In practice, from the τ(q) or D(q) curves, one can decide whether multifractality exists or not. If the curve τ(q) is a straight line or D(q) is a constant, then the structure is monofractal. However, if τ(q) or D(q) have convex shapes, then the structure is multifractal.

The multifractal process was performed using open source software called FracLac, a plugin for ImageJ (Karperien, 2004). The program uses the box-counting method to gather information about the distribution of pixel values in 2D binary images. Note that the box counting method consists to cover the image with a grid of decreasing box size, and then the boxes that include part of the figure are counted (Russel and Hanson, 1980). The collected data thus became the basis for generating graphs describing the multifractal scaling in order to show how the disturbances pattern behaves from one image to another.

In order to create a comparative analysis framework to obtain an accurate classification of the disturbed areas by the multifractal approach, we left sedimentary phosphates rocks out of our interpretation and we retain only the disturbed areas. Thus, the edges of the disturbances were traced and delineated by extracting their boundaries at different apparent resistivity cut-off frequencies (ʋar). Eight geoelectric images from ʋar=200Ω.m to ʋar=340Ω.m were created from the original image using a ʋa.r cut-off frequency of 20Ω.m. This allows observing how much the surface of the disturbances changes from one image to another. These maps were then converted to white and black binary images using Surfer 12 software. Where black pixels correspond to disturbed areas while white pixels represent sedimentary phosphates rocks (Fig. 4).

Figure 4. Spatial patterns of the disturbances extracted at eight cutoff frequencies through the geoelectrical contour map and their corresponding black and white images.
3. Results and Discussions

Before starting the analysis process, the main points of the multifractal approach must be explained. Multifractal spectrums have the potential to find differences in spatial information. It can provide us with multiple viewing angles from which to examine the surface more carefully. The global and local parameters were calculated for the order of moment -10 < q < 10. It can be noted that q can be used as a spatial analysis adjuster, by changing the value of q; we can analyze coarse structures and fine elements at different levels of view. The differences and similarities can be reflected by the multifractal spectra of the local and global parameters D(q), τ(q), α(q), and f(α), as shown in Fig. 5, 6, 7, and 8.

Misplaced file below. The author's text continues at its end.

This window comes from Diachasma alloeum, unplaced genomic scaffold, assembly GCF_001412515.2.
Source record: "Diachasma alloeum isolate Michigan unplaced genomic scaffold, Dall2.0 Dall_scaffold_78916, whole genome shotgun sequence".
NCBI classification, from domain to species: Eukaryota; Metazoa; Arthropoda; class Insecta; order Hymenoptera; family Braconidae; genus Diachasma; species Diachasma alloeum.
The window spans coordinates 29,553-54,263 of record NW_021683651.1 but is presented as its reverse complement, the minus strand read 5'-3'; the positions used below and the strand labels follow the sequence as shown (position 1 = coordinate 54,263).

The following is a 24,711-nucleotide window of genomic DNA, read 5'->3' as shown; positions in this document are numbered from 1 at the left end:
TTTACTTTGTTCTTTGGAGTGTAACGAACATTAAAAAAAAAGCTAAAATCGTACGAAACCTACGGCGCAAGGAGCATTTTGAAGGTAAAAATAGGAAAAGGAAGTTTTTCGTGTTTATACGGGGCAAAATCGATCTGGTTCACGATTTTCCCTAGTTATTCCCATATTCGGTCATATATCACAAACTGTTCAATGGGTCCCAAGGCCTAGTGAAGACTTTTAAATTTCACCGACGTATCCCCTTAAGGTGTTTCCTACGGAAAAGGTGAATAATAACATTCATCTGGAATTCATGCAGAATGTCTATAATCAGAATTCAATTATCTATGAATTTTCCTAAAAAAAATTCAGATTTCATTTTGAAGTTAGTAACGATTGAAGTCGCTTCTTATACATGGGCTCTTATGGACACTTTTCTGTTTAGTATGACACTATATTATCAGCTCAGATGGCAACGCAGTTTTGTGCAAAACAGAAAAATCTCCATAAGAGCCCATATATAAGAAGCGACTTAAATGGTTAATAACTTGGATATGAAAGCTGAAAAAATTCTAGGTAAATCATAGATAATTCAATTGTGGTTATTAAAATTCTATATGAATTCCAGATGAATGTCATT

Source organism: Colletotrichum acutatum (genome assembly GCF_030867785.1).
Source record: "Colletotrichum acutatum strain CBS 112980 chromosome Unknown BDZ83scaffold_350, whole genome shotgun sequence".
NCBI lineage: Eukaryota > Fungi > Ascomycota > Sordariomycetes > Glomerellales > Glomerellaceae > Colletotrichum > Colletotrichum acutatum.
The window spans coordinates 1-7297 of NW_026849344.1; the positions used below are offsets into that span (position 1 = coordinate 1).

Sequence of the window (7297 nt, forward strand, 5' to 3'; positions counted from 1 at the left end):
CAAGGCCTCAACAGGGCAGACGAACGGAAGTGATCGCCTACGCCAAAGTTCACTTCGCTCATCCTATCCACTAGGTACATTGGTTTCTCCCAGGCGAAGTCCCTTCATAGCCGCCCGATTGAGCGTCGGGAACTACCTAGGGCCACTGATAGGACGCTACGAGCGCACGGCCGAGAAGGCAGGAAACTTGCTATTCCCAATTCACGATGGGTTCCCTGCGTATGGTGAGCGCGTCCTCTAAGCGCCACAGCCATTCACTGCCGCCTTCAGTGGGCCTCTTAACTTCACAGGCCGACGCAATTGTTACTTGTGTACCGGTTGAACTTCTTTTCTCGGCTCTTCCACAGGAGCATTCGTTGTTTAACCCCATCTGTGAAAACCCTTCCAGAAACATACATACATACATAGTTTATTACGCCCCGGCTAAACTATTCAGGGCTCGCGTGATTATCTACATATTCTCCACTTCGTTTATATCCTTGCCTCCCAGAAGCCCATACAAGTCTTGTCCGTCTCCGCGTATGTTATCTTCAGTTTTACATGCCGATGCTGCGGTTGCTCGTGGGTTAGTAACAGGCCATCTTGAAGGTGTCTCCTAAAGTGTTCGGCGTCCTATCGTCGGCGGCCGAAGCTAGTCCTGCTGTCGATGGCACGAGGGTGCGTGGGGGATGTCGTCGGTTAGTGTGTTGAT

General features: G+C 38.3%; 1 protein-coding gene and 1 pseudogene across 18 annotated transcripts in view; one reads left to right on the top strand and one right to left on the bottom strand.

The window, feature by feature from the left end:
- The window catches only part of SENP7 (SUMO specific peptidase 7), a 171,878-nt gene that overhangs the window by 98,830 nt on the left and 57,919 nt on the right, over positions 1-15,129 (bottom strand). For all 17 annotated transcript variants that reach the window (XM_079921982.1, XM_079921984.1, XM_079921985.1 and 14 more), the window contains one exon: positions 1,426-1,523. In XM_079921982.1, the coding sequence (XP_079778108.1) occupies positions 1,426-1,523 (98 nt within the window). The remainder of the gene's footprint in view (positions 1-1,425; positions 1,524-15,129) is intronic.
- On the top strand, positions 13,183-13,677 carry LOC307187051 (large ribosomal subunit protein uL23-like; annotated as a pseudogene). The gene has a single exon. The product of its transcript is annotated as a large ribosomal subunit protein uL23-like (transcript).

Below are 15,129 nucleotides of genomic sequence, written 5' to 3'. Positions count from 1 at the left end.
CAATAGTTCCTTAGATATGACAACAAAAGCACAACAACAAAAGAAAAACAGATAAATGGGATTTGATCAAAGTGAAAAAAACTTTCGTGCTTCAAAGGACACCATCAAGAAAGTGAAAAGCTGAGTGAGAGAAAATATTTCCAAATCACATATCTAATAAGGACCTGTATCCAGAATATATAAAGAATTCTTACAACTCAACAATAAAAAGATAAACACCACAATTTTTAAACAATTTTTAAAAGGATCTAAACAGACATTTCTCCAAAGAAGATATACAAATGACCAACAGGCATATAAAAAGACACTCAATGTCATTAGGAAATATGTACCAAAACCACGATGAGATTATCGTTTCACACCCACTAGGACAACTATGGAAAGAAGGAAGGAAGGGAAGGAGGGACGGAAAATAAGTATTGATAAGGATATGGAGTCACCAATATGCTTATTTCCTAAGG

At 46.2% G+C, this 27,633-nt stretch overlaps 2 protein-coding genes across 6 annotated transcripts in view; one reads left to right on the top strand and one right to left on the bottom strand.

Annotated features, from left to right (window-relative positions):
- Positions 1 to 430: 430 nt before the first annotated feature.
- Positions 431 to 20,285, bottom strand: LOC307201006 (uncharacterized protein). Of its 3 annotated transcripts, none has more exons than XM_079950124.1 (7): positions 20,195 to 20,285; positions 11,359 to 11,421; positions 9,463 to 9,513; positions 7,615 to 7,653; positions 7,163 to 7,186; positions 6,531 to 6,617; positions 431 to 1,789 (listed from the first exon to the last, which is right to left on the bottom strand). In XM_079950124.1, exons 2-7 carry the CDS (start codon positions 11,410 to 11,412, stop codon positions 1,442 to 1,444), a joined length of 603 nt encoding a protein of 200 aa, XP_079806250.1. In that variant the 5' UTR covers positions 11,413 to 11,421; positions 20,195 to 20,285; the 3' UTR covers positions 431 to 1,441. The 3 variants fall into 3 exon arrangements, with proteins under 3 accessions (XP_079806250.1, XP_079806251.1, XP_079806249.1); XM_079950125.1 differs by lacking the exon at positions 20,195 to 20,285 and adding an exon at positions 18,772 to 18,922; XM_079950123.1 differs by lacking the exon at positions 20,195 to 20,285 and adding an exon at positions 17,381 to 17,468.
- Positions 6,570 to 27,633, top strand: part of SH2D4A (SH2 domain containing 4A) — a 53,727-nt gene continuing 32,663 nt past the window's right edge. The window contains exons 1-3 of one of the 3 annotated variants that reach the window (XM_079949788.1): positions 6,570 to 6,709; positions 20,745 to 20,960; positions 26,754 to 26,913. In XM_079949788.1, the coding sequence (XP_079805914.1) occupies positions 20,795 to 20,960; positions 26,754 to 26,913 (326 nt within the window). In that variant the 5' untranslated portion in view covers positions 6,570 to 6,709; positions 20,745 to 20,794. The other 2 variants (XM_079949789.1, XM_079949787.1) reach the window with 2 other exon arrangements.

Figure 5. The generalized correlation dimension D(q) spectrums of the different images.
Figure 6. The mass exponent τ(q) spectrums of the different images.
Figure 7. The singularity exponent α(q) spectrums of the different images.

By using the global parameters (D(q) and τ(q)) (Fig. 5 and 6), we can analyze the whole spatial pattern of the disturbances. The D(q) curves are decreasing monotonic functions: D(q) ˃ D(q + 1). Roughly speaking, the functions D(q) are decreasing for negative values of q, while for positive values of q the curves are increasing. If q > 1, the high density pattern will be amplified, and therefore, the value of D(q) will decrease. Otherwise, if q < 1, the low density pattern will be amplified, and thus the value of D(q) will increase. In general, small differences in the disturbed surface may lead to significant changes in the resulting curves.